Reading time: about 9 minutes (1943 words).

Linear Transformations in Sage

In this lab we will learn how to create a linear transformation in Sage, and try out some of the many operations we can perform on such objects. As in the previous lab assignment, rather than work over the real or complex numbers as our base number field, we will work (at least initially) over $\mathbb{Q}$, the field of rational numbers, as this gives us better insight into the theory we have been studying.1

Let $V = \mathbb{Q}^3$ and $W = \mathbb{Q}^4$, and consider the linear transformation $T: V \to W$ defined as follows: $$T(\mathbf{x}) = T \begin{bmatrix}x_1\\x_2\\x_3\end{bmatrix} =\begin{bmatrix}-x_1 + 2x_3\\x_1 + 3x_2 + 7x_3\\x_1 + x_2 + x_3\\2x_1 + 3x_2 + 5x_3\end{bmatrix} \qquad\qquad (\mathrm{eq1})$$ To create this linear transformation in Sage, we will create a "symbolic" function. But this requires some symbolic variables, which we will name x1, x2 and x3.

This is done as follows:

x1, x2, x3 = var(’x1, x2, x3’)      # (eq 2)

Now we give a name to the transformation mentioned in (eq1), and define it (symbolically) as follows:

Tsymb(x1, x2, x3) = [-x1+2 *x3, x1+3*x2+7*x3, x1+x2+x3, 2*x1+3*x2+5*x3]    # (eq 3)

Define and experiment with Tsymb, using the following steps to guide you:

  • a. Create a new Sage worksheet if you haven't already, and name it something like Lab4.

    Enter the above expressions (eq 2) and (eq 3) in a worksheet cell and then evaluate the cell.

  • b. Experiment with the Tsymb object.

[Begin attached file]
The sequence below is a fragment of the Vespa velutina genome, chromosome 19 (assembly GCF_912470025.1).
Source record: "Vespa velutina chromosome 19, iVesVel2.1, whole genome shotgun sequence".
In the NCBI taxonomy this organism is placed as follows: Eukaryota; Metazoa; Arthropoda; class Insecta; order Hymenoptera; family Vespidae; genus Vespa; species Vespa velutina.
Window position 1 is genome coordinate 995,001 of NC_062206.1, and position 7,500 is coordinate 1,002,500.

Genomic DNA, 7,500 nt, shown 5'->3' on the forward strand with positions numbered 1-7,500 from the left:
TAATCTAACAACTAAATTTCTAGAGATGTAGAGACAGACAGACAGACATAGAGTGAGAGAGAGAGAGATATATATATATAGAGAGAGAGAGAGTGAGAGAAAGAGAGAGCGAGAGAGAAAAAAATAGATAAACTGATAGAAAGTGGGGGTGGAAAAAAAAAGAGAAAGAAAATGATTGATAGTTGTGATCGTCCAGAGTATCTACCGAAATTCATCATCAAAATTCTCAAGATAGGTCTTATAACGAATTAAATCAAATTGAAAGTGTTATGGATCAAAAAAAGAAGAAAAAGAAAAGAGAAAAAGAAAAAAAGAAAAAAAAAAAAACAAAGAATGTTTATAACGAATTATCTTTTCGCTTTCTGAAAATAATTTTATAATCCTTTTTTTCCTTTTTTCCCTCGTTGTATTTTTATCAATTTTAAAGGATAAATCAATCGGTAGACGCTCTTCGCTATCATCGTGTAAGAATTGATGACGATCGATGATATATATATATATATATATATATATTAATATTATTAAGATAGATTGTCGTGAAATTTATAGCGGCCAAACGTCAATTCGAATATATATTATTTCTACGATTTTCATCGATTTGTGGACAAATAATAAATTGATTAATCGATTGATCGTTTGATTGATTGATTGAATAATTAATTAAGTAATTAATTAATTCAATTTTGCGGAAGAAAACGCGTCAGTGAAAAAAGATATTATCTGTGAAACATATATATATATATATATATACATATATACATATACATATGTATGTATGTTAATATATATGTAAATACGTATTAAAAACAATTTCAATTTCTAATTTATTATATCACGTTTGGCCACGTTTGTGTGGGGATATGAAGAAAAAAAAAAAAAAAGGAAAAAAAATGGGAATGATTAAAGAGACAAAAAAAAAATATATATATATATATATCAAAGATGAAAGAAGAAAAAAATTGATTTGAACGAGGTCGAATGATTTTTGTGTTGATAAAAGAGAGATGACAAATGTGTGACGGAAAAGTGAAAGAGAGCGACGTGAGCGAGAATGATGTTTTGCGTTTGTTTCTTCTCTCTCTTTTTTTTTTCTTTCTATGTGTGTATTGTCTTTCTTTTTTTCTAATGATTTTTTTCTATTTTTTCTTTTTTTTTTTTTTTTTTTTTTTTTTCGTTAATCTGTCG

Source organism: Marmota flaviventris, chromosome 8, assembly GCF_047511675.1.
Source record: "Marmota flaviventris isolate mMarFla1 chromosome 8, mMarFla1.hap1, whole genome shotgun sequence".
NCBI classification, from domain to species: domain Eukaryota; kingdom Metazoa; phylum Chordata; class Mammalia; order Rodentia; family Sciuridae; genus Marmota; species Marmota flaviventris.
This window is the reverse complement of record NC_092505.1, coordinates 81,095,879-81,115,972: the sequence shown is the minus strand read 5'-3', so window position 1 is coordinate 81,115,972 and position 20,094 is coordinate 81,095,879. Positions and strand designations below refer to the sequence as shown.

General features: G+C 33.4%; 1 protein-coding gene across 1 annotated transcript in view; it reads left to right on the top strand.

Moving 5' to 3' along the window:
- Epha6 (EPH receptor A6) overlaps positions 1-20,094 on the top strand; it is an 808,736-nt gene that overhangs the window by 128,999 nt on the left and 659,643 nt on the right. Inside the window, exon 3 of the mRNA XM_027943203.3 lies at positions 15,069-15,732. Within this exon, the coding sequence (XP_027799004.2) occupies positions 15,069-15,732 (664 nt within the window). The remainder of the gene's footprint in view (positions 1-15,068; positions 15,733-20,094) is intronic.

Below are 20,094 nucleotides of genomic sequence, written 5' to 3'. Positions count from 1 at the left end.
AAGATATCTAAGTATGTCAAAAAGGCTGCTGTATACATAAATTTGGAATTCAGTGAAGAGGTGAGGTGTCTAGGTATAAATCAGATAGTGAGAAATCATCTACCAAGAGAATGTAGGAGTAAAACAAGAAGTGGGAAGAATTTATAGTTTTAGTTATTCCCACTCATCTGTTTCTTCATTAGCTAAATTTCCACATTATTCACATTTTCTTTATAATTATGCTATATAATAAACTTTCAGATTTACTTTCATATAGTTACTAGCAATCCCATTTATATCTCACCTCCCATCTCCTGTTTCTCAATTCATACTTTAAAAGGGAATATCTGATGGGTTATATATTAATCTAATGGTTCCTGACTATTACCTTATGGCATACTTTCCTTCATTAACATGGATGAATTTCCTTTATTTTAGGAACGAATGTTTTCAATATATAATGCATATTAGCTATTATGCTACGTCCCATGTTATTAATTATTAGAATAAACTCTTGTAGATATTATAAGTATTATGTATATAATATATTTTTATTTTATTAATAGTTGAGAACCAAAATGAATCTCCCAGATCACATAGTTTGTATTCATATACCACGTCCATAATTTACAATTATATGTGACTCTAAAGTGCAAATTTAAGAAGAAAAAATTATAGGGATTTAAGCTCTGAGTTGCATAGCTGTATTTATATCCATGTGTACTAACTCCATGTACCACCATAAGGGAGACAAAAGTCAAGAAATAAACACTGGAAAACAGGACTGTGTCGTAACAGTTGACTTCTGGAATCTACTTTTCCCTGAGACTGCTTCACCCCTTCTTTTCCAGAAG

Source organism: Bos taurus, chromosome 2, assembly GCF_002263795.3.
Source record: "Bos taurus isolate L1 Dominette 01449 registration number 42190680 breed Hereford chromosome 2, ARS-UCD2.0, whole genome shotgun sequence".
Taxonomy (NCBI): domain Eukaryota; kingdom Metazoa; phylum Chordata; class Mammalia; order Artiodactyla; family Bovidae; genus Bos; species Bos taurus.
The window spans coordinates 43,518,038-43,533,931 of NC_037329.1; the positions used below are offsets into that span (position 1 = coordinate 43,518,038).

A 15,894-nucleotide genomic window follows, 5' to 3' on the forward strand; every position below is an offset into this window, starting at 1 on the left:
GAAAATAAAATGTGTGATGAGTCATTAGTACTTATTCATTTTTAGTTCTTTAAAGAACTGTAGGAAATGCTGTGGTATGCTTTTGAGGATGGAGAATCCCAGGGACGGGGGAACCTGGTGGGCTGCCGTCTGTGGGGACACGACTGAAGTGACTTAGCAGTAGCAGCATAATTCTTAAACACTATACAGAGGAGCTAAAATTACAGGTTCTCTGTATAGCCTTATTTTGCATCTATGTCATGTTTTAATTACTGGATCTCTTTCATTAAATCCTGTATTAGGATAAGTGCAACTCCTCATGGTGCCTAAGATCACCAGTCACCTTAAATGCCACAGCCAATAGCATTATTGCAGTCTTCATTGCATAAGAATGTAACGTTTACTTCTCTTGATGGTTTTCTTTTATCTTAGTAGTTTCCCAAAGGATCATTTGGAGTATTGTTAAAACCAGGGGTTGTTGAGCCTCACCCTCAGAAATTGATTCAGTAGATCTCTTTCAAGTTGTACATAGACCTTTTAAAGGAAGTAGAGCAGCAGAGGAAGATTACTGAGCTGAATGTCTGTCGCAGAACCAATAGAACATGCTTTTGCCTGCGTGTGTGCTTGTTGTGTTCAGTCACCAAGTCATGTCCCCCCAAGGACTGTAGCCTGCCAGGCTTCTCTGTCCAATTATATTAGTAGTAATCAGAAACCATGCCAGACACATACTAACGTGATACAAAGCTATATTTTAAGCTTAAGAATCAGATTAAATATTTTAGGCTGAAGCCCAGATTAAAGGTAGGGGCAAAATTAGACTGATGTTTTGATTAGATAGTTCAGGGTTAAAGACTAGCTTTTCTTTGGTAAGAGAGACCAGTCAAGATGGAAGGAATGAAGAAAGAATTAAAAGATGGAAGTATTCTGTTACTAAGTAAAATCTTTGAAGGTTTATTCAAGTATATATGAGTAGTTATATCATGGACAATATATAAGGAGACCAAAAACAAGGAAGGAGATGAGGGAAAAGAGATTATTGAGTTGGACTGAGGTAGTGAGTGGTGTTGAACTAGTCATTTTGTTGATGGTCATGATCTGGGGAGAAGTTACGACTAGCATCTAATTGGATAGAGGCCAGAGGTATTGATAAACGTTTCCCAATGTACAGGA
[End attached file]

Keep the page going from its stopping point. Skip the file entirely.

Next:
For example, you could evaluate the function at a triple of rational numbers, say, Tsymb (3, -1, 2/3).

    Alternatively, you could try something a little more exotic, like calculating the partial derivative of Tsymb with respect to x3.

    To see what methods are available to the Tsymb object, try the following:

    In a new cell of your worksheet, type Tsymb. (making sure to include the trailing dot).

    Then, with the cursor immediately after the dot, hit the Tab key.

    You should see a drop-down list of all the functions that can be applied to the object Tsymb.

    Some of the entries in the list begin with the string Tsymb.is_ followed by the name of some property. Such commands allow us to interrogate Tsymb to find out whether it has the given property.

  • c. Find out whether Tsymb is immutable.

    If you don't know what "immutable" means, enter the expression Tsymb.is_immutable? and evaluate it.

    By appending a question mark to a command, we are asking Sage to display the documentation page for that command.

    The question mark is a very useful feature of Sage that you should keep in mind for future reference.

  • d. Another command that should have appeared in the drop-down list when you typed Tsymb. and then Tab is called derivative.

    You probably have an idea of what this function does, but just to be sure, evaluate Tsymb.derivative? in a worksheet cell, then compute the partial derivative of Tsymb with respect to x3.

Constructing a linear transformation

At this point, our Tsymb object is a vector of mathematical expressions that involve symbolic variables. We want to tell Sage to convert it into a linear transformation, as this will prompt Sage to make available a whole new set of functions that we can apply to Tsymb.

We will use the linear_transformation() constructor, which requires us to carefully specify the domain and codomain, as vector spaces over the rational number field $\mathbb{Q}$.

V= QQ^3 W = QQ^4 T = linear_transformation(V, W, Tsymb)

Now, we can try out our newly constructed linear transformation T by evaluating it on some input vector, say, ${{\mathbf{x= (3,-1,2)$,

x = vector(QQ, [3, -1, 2]) T(x)

Enter these commands in a Sage worksheet cell and make sure you get the answer (1, 14, 4, 13).

Representations of Linear Transformations